Background: In this study, we analyze our experience with pulmonary resection for metastases from colorectal carcinoma. The aims were to search for factors influencing prognosis and to investigate the presence of microsatellite instability in the primary tumors and the corresponding lung metastases. Methods: We identified 81 patients who underwent surgical resection between 1991 and 2004. The microsatellite instability was determined by immunohistochemical evaluation of MSH2 and MLH1 in 117 lesions (41 primary tumors and 76 lung metastases). Results: Overall 3-, 5-, and 10-year survival rates were 50%, 42%, and 30%, respectively. Univariate analysis showed that stage of the primary tumor (p = 0.037), radicalness of the resection (p = 0.019), and stratification into groups according to the International Registry of Lung Metastases classification (p = 0.039) were prognostic factors. Multivariate analysis showed that stage of the primary tumor (p = 0.030) and the radicalness of the resection (p = 0.014) were independent prognostic factors. All tumors displayed preserved expression of MSH2 and MLH1 and were considered microsatellite stable lesions. Conclusions: Pulmonary resection of metastases from colorectal carcinoma results in long-term survival in selected patients. Complete resection, stage of the primary tumor and stratification into groups according to the International Registry of Lung Metastases classification were prognostic factors. All the metastases and the corresponding primary tumors were microsatellite stable lesions. This finding seems to demonstrate that pulmonary metastases are infrequent in colorectal carcinomas with microsatellite instability.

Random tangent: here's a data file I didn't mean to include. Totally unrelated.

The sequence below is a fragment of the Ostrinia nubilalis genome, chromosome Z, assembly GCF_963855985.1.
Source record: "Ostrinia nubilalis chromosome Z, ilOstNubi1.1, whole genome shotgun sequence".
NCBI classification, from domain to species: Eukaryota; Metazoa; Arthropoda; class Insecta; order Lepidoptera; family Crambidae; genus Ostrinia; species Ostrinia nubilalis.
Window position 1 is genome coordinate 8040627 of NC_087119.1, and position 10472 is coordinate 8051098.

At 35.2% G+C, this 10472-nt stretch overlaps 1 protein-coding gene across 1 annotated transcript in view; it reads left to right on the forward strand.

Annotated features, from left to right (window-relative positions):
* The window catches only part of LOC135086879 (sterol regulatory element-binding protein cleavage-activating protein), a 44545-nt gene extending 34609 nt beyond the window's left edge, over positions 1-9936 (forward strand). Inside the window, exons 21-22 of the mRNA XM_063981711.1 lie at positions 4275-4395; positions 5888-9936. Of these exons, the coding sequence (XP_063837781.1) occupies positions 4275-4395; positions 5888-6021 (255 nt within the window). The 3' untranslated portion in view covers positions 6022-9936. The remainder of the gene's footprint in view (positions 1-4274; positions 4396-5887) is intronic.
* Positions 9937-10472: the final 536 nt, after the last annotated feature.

ASJC Scopus subject areas
- Cardiology and Cardiovascular Medicine